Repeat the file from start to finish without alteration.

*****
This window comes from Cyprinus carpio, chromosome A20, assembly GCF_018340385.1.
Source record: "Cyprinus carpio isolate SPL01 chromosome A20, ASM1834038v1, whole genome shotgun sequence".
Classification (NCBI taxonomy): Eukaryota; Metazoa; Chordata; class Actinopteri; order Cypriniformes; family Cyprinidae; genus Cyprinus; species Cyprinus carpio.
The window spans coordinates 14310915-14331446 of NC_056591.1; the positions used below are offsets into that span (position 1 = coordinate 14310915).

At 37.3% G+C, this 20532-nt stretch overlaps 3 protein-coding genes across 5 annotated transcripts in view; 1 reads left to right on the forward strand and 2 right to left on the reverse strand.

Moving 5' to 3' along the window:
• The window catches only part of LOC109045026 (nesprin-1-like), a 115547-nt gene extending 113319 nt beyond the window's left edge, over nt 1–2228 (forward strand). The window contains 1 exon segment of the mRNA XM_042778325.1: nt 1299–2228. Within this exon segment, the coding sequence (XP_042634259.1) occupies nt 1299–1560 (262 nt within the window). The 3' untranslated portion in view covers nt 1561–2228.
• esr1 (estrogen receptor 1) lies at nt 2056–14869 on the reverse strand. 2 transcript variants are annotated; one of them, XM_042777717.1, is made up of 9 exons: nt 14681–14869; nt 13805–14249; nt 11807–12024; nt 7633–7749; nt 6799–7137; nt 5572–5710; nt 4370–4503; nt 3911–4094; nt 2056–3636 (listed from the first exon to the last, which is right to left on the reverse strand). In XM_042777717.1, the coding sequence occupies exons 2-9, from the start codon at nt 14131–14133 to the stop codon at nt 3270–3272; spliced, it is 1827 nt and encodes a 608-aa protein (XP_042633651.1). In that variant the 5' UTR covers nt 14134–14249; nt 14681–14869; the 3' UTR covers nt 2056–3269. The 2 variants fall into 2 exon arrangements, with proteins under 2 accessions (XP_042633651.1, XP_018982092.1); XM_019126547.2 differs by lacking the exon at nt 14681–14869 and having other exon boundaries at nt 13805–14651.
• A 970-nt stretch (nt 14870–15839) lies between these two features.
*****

This window comes from Cyprinus carpio, chromosome A20, assembly GCF_018340385.1.
Source record: "Cyprinus carpio isolate SPL01 chromosome A20, ASM1834038v1, whole genome shotgun sequence".
Classification (NCBI taxonomy): Eukaryota; Metazoa; Chordata; class Actinopteri; order Cypriniformes; family Cyprinidae; genus Cyprinus; species Cyprinus carpio.
The window spans coordinates 14310915-14331446 of NC_056591.1; the positions used below are offsets into that span (position 1 = coordinate 14310915).

At 37.3% G+C, this 20532-nt stretch overlaps 3 protein-coding genes across 5 annotated transcripts in view; 1 reads left to right on the forward strand and 2 right to left on the reverse strand.

Moving 5' to 3' along the window:
• The window catches only part of LOC109045026 (nesprin-1-like), a 115547-nt gene extending 113319 nt beyond the window's left edge, over nt 1–2228 (forward strand). The window contains 1 exon segment of the mRNA XM_042778325.1: nt 1299–2228. Within this exon segment, the coding sequence (XP_042634259.1) occupies nt 1299–1560 (262 nt within the window). The 3' untranslated portion in view covers nt 1561–2228.
• esr1 (estrogen receptor 1) lies at nt 2056–14869 on the reverse strand. 2 transcript variants are annotated; one of them, XM_042777717.1, is made up of 9 exons: nt 14681–14869; nt 13805–14249; nt 11807–12024; nt 7633–7749; nt 6799–7137; nt 5572–5710; nt 4370–4503; nt 3911–4094; nt 2056–3636 (listed from the first exon to the last, which is right to left on the reverse strand). In XM_042777717.1, the coding sequence occupies exons 2-9, from the start codon at nt 14131–14133 to the stop codon at nt 3270–3272; spliced, it is 1827 nt and encodes a 608-aa protein (XP_042633651.1). In that variant the 5' UTR covers nt 14134–14249; nt 14681–14869; the 3' UTR covers nt 2056–3269. The 2 variants fall into 2 exon arrangements, with proteins under 2 accessions (XP_042633651.1, XP_018982092.1); XM_019126547.2 differs by lacking the exon at nt 14681–14869 and having other exon boundaries at nt 13805–14651.
• A 970-nt stretch (nt 14870–15839) lies between these two features.